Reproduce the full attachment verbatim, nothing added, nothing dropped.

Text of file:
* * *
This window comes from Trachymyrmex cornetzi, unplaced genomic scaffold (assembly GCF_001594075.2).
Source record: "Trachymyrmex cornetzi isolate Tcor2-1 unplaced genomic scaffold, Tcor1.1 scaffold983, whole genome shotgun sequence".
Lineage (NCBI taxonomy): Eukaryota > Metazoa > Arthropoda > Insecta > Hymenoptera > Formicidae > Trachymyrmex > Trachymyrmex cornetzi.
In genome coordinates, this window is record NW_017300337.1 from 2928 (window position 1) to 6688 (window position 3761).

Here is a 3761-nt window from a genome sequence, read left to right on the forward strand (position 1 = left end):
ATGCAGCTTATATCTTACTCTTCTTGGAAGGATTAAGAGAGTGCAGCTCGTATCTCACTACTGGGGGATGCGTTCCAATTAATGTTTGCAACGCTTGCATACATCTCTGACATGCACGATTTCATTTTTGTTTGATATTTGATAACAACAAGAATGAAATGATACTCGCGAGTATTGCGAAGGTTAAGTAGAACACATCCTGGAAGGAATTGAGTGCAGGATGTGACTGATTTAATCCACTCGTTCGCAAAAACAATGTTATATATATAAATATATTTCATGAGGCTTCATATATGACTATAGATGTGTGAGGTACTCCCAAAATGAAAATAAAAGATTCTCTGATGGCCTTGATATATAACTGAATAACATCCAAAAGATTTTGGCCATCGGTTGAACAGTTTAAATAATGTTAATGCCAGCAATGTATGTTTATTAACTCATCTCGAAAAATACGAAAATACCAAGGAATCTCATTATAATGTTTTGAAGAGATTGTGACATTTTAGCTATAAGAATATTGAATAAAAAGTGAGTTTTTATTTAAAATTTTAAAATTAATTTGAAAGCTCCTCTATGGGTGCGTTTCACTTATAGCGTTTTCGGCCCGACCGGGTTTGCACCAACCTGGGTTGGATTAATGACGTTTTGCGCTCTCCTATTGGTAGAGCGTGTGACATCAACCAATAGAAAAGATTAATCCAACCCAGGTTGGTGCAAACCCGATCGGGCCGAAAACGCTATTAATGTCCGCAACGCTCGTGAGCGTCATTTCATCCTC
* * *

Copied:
This window comes from Trachymyrmex cornetzi, unplaced genomic scaffold (assembly GCF_001594075.2).
Source record: "Trachymyrmex cornetzi isolate Tcor2-1 unplaced genomic scaffold, Tcor1.1 scaffold983, whole genome shotgun sequence".
Lineage (NCBI taxonomy): Eukaryota > Metazoa > Arthropoda > Insecta > Hymenoptera > Formicidae > Trachymyrmex > Trachymyrmex cornetzi.
In genome coordinates, this window is record NW_017300337.1 from 2928 (window position 1) to 6688 (window position 3761).

Here is a 3761-nt window from a genome sequence, read left to right on the forward strand (position 1 = left end):
ATGCAGCTTATATCTTACTCTTCTTGGAAGGATTAAGAGAGTGCAGCTCGTATCTCACTACTGGGGGATGCGTTCCAATTAATGTTTGCAACGCTTGCATACATCTCTGACATGCACGATTTCATTTTTGTTTGATATTTGATAACAACAAGAATGAAATGATACTCGCGAGTATTGCGAAGGTTAAGTAGAACACATCCTGGAAGGAATTGAGTGCAGGATGTGACTGATTTAATCCACTCGTTCGCAAAAACAATGTTATATATATAAATATATTTCATGAGGCTTCATATATGACTATAGATGTGTGAGGTACTCCCAAAATGAAAATAAAAGATTCTCTGATGGCCTTGATATATAACTGAATAACATCCAAAAGATTTTGGCCATCGGTTGAACAGTTTAAATAATGTTAATGCCAGCAATGTATGTTTATTAACTCATCTCGAAAAATACGAAAATACCAAGGAATCTCATTATAATGTTTTGAAGAGATTGTGACATTTTAGCTATAAGAATATTGAATAAAAAGTGAGTTTTTATTTAAAATTTTAAAATTAATTTGAAAGCTCCTCTATGGGTGCGTTTCACTTATAGCGTTTTCGGCCCGACCGGGTTTGCACCAACCTGGGTTGGATTAATGACGTTTTGCGCTCTCCTATTGGTAGAGCGTGTGACATCAACCAATAGAAAAGATTAATCCAACCCAGGTTGGTGCAAACCCGATCGGGCCGAAAACGCTATTAATGTCCGCAACGCTCGTGAGCGTCATTTCATCCTC